One night Barb and I headed back to the Hendricks Hotel in a taxi because there was one was right there on the curb and the nearest Uber (we’d been using Uber for just about everything) was five minutes away. When we got out of the taxi, the driver couldn’t pull all the way up to curb on the one-way street because of other cars in the way, so we were pretty much out in the middle of the road. Two seconds after I got out of the car, after sliding across the backseat to exit on the curb side, I knew I’d left my phone in the vehicle. I’ve never lost a phone. Not once. Never. Now I know the horrible feeling you get when you realize your whole digital life is now missing and probably never to be seen again.

The taxi was already gone. We had used cash, so we didn’t have a receipt that would provide the taxi number or maybe a phone number to call. There was another taxi on the curb, but the guy was off-duty and at first he just kind of waved me off. He thought we wanted a ride. Then he rolled his window down and I told him what happened. He really didn’t have much input as to what to do, but I think he could see the distress on my face and when I turned away he yelled, “Hey, I got an idea. Just have your wife call your phone! Call it over and over until someone answers!” That was actually a great thought.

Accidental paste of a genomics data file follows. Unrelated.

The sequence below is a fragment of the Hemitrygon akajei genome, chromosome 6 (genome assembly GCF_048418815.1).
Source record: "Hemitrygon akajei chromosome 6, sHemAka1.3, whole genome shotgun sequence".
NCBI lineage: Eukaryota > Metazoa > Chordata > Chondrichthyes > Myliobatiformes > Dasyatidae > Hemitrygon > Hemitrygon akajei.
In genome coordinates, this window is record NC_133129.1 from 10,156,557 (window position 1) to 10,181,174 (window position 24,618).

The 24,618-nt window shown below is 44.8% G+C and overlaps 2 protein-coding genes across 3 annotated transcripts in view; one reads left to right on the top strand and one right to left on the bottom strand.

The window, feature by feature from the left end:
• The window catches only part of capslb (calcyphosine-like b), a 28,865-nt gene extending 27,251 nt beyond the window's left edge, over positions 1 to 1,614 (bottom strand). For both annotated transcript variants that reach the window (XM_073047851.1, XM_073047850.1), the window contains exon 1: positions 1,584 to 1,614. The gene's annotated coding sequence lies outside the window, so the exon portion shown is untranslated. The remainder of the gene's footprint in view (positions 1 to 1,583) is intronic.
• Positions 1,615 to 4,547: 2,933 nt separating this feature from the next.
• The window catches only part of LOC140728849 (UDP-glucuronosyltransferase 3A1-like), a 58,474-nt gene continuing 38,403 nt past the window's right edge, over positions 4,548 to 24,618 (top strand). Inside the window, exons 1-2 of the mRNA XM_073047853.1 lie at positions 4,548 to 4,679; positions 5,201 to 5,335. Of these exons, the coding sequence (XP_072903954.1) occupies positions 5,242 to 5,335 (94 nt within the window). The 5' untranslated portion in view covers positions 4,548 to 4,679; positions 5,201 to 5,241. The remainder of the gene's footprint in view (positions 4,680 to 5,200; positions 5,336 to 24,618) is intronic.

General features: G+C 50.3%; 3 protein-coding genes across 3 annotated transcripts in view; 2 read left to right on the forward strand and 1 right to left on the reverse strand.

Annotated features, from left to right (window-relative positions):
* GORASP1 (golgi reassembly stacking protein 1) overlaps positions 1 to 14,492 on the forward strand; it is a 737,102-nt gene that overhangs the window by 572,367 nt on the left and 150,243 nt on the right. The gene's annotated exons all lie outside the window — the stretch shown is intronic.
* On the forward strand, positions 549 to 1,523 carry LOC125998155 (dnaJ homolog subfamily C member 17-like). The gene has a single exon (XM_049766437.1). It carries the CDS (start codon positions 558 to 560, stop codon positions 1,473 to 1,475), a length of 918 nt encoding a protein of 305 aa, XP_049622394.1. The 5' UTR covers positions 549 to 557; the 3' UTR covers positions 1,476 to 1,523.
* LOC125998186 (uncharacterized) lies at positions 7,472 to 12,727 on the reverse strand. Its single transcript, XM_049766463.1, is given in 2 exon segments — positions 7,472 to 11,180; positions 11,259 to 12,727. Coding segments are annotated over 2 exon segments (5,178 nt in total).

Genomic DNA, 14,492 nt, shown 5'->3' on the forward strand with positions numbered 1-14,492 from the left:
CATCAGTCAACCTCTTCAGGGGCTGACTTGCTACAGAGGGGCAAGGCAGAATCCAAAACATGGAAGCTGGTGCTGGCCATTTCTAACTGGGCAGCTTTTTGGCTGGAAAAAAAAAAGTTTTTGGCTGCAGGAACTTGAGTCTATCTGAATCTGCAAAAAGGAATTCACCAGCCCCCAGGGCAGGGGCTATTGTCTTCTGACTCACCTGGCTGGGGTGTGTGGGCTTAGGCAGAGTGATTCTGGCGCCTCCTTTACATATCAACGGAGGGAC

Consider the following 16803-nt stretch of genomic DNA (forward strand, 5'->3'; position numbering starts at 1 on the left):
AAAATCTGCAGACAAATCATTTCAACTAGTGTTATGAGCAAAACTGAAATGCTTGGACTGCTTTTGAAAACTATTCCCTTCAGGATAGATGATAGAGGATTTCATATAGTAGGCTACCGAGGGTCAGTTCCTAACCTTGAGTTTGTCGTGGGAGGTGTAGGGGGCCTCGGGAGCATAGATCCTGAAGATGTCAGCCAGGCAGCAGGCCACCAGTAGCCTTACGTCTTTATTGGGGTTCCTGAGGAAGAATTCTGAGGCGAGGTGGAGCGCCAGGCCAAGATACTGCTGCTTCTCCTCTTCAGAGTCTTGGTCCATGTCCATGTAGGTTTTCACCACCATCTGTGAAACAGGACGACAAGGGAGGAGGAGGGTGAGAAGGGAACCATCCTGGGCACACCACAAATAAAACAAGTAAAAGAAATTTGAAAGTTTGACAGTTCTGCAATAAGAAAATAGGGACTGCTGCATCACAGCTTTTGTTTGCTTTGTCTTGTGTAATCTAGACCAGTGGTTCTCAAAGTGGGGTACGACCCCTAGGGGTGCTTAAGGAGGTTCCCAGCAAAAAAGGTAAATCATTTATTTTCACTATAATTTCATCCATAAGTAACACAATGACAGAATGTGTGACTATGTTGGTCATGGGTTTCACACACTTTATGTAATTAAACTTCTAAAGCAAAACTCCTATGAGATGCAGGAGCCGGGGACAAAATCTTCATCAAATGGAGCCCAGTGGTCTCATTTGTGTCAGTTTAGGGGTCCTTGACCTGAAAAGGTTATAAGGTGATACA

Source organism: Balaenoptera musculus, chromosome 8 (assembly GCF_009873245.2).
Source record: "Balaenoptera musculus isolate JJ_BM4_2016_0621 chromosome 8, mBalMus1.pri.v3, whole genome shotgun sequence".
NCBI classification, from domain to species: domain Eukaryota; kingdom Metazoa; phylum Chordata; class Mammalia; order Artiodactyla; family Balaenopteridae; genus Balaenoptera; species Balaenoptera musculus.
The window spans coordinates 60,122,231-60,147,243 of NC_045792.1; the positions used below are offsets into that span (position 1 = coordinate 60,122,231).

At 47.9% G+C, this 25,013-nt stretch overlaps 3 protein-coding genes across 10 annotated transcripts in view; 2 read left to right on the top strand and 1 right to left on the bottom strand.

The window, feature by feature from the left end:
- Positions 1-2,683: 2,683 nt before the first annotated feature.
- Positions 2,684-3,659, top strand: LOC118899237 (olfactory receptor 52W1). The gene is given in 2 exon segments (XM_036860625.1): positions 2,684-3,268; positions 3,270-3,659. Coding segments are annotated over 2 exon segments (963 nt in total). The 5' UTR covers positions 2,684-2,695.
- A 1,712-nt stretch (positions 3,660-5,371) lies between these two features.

Barb called and called and called. Finally, on maybe the 10th or 12th try, the driver answered. He said, in broken english, “I heard it ringing but couldn’t stop. I have it now. You want your phone back?” He was 35 blocks away. 15 minutes later, he pulled up to the curb and handed me my phone. I handed him a 20-dollar bill. And the other off-duty guy was still parked there. I went over and shook his hand to say thank you for the idea. He said “Happy to help. Glad you got it back. I couldn’t even imagine losing my phone.”

This sort of stuff completely blows the New Yorker image of being rude, or mean, or inconsiderate.

So anyway, on Saturday night the plan was to take both girls down to the area surrounding Rockefeller Center. There’s plenty of classic New York to see and experience there, and some fun Christmas shopping for the girls as well. We had both of them in a stroller, and not long after we got to our first stop, a store named “American Girl” Stassi started to show signs of not feeling well. She went from giggly and laughing to instantly falling asleep in the stroller, right in the middle of New York craziness. Angie was with us, this time, so that was good. The poor woman had barely left the hotel for two days with Bella being sick first. We talked about options, and everyone still had things they wanted to do and see, but I made it clear to Angie that I’d go back to the hotel with her if she thought Stassi needed to do that. At first Angie was not sure, but then she said to me “If you want to go back with me and Stassi, that would be really nice.” I don’t think she wanted to ask. She’s 100% self-sufficient and a very strong woman. I think she was just worn out by sick babies and the offer of help was too good to pass up. I was happy to do it.